Investor sentiment plunged after Federal Reserve Chairman Ben Bernanke hinted that monetary stimulus would be decreased by the end of the year, sending major indices sharply lower. The S&P 500 logged its biggest drop in more than one and half years. A series of domestic reports were released yesterday. The number of Americans filing for unemployment benefits increased in the previous week. Existing home sales surged in May to its highest level in more than three years. Despite encouraging reports, housing stocks took a hammering. All ten sectors of the S&P 500, ended in the red.
The Dow Jones Industrial Average (DJI) plunged 2.3% to close the day at 14,758.32. The S&P 500 nosedived 2.5% to finish yesterday’s trading session at 1,588.19. The tech-laden Nasdaq Composite Index fell 2.3% to end at 3,364.64. The fear-gauge CBOE Volatility Index (VIX) rocketed 23.1% to settle at 20.49. Consolidated volumes on the New York Stock Exchange, American Stock Exchange and Nasdaq were roughly 9.29 billion shares, considerably higher than the 2013’s average of 6.36 billion shares. Declining stocks outnumbered the advancers. For the 91% that declined, only 9% advanced.
The Fed’s bond buying program has acted as a catalyst to the markets, lifting major indices higher this year. But following Bernanke’s testimony on May 22 markets dipped on fears that Fed might taper the bond buying program sooner than expected. Markets fell sharply on Wednesday and Thursday after Bernanke made it clear that the Fed may slow down its bond buying program later this year. Bond purchases may end completely by mid-2014, if the economy shows further resilience. Global markets have witnessed significant correction following Bernanke’s statements.
Meanwhile, initial claims for the week ending June 15, increased 18,000 to 354,000 from the prior week’s revised figure of 336,000. This was contrary to the consensus estimate of a decline to 333,000. The four week moving average increased 2,500 to 348,250 from the previous week’s revised figure of 345,750. On Wednesday Federal Reserve provided an encouraging outlook for the job market. The Fed expects the employment scenario to improve and the unemployment rate to fall to a figure between 6.5% and 6.8% by the end of 2014. This is better than what the forecast released in March, which was a figure between 6.7% and 7%.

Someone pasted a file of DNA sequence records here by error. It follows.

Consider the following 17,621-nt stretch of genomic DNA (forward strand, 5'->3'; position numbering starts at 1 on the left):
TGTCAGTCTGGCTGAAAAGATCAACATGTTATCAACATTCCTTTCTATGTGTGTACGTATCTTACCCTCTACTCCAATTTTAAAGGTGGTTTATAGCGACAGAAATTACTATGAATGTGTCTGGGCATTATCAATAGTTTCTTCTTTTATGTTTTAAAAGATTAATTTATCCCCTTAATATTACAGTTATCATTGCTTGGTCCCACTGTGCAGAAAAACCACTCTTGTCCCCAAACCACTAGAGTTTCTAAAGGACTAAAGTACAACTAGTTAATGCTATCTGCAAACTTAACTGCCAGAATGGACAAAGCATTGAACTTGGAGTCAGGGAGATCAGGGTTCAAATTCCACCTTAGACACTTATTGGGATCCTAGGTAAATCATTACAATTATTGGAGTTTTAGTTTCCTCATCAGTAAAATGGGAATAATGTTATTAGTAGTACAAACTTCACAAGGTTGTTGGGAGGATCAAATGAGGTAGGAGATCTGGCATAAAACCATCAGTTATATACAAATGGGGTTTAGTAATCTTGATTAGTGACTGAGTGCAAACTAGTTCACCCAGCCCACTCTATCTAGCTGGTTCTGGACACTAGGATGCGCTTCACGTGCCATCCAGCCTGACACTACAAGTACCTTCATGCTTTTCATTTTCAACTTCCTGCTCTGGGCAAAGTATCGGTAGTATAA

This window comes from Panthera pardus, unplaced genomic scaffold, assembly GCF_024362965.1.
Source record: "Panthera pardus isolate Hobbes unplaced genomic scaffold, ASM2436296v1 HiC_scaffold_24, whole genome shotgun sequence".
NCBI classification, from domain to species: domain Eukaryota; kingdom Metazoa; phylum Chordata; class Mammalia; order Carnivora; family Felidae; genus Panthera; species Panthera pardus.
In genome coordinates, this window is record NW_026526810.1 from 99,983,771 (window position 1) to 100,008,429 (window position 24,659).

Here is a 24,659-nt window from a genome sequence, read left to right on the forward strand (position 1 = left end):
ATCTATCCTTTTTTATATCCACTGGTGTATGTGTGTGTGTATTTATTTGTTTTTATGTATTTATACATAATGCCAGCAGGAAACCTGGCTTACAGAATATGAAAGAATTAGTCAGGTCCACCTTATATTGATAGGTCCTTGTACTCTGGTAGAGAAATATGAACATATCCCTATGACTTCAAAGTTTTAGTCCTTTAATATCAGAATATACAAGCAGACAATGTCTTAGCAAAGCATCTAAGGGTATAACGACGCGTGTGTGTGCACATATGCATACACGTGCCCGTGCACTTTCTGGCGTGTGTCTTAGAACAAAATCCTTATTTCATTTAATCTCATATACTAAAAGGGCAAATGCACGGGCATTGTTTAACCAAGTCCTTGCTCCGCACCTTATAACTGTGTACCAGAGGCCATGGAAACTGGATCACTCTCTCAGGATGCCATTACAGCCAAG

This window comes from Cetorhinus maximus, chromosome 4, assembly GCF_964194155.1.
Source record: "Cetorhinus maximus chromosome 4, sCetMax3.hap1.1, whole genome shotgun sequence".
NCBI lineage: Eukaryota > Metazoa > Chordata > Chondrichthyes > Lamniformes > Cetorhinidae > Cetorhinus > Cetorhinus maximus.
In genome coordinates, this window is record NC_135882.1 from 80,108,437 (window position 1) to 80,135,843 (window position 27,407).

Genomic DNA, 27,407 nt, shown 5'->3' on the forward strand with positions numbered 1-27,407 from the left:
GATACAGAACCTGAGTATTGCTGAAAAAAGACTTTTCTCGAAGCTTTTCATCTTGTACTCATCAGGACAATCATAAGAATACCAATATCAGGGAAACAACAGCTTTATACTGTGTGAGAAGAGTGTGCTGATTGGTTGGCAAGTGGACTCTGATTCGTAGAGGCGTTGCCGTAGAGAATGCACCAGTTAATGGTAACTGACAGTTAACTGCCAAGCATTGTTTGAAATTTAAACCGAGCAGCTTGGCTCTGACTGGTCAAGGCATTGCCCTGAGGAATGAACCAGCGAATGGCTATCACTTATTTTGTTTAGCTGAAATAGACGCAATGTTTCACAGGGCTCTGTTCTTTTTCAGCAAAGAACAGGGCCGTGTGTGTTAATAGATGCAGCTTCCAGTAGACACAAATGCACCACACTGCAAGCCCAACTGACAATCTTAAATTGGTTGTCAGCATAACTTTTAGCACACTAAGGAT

Discouraging economic numbers from China added to investor woes. China’s factory output declined to a nine month low in June. HSBC Bank’s preliminary PMI reading came in at 48.3 in June from May’s final figure of 49.2. A fall in China’s factory activity indicates that the slowdown in the second quarter could be more than previously estimated. HSBC chief economist Qu Hongbin said: “Manufacturing sectors are weighed down by deteriorating external demand, moderating domestic demand and rising destocking pressures.”
On the encouraging side, the National Association of Realtors reported that existing home sales increased in May. According to the report, existing home sales jumped to 5.18 million in May from April’s figure of 4.97 million. This was above the consensus estimate of 5.01 million. Existing home sales climbed to its highest level in three and half years. NAR chief economist Lawrence Yun said: “The housing numbers are overwhelmingly positive. However, the number of available homes is unlikely to grow, despite a nice gain in May, unless new home construction ramps up quickly by an additional 50 percent.”
Despite encouraging reports, housing stocks declined following worries about higher borrowing rates. The SPDR S&P Homebuilders (XHB) plunged 4.8%. Stocks such as Toll Brothers Inc (NYSE:TOL), KB Home (NYSE:KBH), D.R. Horton, Inc. (NYSE:DHI), The Ryland Group, Inc. (NYSE:RYL) and PulteGroup, Inc. (NYSE:PHM) fell 4.4%, 6.6%, 9.1%, 10.1% and 9.1%, respectively.
Meanwhile, the Federal Reserve Bank of Philadelphia’s general economic index, which covers eastern Pennsylvania, southern New Jersey and Delaware unexpectedly climbed to 12.5 in June from May’s figure of -5.2. This was well above consensus estimate of -0.6. Growth in manufacturing activity in the Philadelphia region in June was at its fastest rate in two years.